One thing you must realize is that the trans community is huge and everyone has their own experience relating to gender. So even all of this learning may not be enough to stay up to date or to know everyone’s unique experiences. To be a great ally, you have to be constantly learning and checking in to make sure you’re on top of what’s happening in the community, what challenges are arising, and what help is needed from our cisgender allies like you!


2. Normalize Transgender Identities in Your Home

There are many ways to do this! This is a fun step and you can get creative in how you decide to incorporate this into your family culture. If all of your toys, books, movies, games, and artwork features cisgender characters, these can be places to start to branch out. Can you find some good representations of transgender identities to bring into your home?

Think for a moment about how important representation is. If you have features that are not typically shown or aren’t often shown in a positive light in the media, how nice is it when you see someone that looks or acts like you on TV or in a book? If you live in an area surrounded by folks that are different from you, how cool would it be to go into someone’s home and see that they appreciate your diversity?

Maybe your child is cisgender and won’t go through a period where they question their gender, but imagine that they have just one friend that comes to your home and is transgender or questioning their identity. Your home may be the first one where they see positive representation of gender expansive characters or art. You may be the first person they feel comfortable exploring that topic with, prompted by your home appearing to be a safe space. (By the way, this is a huge part of why education is important! It would help prepare you to navigate that and help that child know they’re safe and normal.)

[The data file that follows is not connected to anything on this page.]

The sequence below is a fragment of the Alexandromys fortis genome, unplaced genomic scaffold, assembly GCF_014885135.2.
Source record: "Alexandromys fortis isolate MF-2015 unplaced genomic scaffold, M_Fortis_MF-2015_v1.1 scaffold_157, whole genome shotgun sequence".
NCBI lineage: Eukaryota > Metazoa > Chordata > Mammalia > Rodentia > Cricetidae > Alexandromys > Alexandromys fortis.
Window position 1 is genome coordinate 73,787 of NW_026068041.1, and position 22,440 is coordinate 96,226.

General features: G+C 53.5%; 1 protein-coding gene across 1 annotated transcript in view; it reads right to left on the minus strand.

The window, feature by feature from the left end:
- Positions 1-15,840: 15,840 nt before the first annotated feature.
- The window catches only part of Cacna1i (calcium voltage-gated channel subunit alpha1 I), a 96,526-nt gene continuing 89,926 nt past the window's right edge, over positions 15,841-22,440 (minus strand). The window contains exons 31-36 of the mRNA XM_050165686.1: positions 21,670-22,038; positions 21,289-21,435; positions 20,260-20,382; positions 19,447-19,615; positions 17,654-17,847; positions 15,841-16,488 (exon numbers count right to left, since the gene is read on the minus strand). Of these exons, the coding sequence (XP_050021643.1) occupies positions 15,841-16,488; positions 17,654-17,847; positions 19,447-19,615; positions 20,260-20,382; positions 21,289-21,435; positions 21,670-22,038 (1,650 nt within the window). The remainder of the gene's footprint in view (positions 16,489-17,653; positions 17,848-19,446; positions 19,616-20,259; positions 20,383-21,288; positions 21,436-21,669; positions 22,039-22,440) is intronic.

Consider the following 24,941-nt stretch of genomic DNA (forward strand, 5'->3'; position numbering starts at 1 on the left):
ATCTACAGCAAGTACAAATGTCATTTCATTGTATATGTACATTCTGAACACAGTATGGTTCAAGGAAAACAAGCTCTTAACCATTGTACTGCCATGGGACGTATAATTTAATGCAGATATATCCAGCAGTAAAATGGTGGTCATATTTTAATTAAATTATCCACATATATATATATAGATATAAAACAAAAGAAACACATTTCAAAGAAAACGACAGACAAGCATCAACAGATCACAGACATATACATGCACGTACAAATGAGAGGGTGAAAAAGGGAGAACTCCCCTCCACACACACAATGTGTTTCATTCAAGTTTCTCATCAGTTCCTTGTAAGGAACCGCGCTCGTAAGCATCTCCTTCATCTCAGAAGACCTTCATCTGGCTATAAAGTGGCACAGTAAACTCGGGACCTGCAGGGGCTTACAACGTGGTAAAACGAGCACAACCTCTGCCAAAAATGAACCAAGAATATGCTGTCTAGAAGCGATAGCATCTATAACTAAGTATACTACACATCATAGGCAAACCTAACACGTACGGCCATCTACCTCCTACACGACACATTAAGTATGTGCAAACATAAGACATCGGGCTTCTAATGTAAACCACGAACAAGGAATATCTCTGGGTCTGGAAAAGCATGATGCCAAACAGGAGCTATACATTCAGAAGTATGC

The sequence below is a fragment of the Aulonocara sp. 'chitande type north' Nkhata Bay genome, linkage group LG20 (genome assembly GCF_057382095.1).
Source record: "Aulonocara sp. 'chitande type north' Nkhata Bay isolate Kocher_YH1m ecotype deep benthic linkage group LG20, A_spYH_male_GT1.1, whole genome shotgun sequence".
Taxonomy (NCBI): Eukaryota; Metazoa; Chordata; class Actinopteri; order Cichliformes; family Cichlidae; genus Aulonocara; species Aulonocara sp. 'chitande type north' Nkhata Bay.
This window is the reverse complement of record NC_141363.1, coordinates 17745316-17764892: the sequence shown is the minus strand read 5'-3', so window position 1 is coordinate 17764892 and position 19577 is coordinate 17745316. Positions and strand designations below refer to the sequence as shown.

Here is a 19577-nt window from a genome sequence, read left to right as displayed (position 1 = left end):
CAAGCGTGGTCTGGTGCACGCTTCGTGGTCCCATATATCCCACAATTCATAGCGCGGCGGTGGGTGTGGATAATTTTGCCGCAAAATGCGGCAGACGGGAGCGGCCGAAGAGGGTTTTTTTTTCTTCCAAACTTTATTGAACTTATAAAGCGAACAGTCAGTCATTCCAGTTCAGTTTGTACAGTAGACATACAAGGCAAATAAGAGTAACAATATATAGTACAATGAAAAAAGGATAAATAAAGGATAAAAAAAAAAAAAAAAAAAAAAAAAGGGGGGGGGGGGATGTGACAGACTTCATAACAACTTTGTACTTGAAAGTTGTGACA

In 2019, The Trevor Project posted a study where it was found that “one in three transgender youth reported attempting suicide, almost one-third reported being a victim of sexual violence, and more than half reported a two-week period of depression.” Your home being a safe haven for gender expansive youth with lots of representation could make all of the difference in the many lives that you touch.


3. Get Involved

Once you have gotten some solid education and are making lifestyle changes to be affirming to gender expansive identities, please reach out to the local community. See if there are ways where you could help progress human rights or safety for your local transgender citizens. Check with your child’s school - do they have a Gender Sexuality Alliance (previously called Gay Straight Alliance) where kids can meet others like them in a safe space for support? If they do, do they need volunteers for any events or meetings? If they don’t, can you work with a staff member to start one? Extend a greeting to local support groups and transgender affirming organizations so they know you’re here if they need your help! If you’re not sure what’s around you and you live in Washington state, check out this resource page I’ve put together (it’s not perfect or complete, but it does cover a lot!)


Thank you for reading this!

Just clicking on this post and taking the time to let all of the content sink in is a wonderful first move in the right direction to be an ally. Before you leave, I would encourage you to jot down a few ideas that you’re taking with you and pick one or two “next steps.” Share with your family and friends what you're working on, a link to this post, and spread the love and awareness.

The world needs more people like you!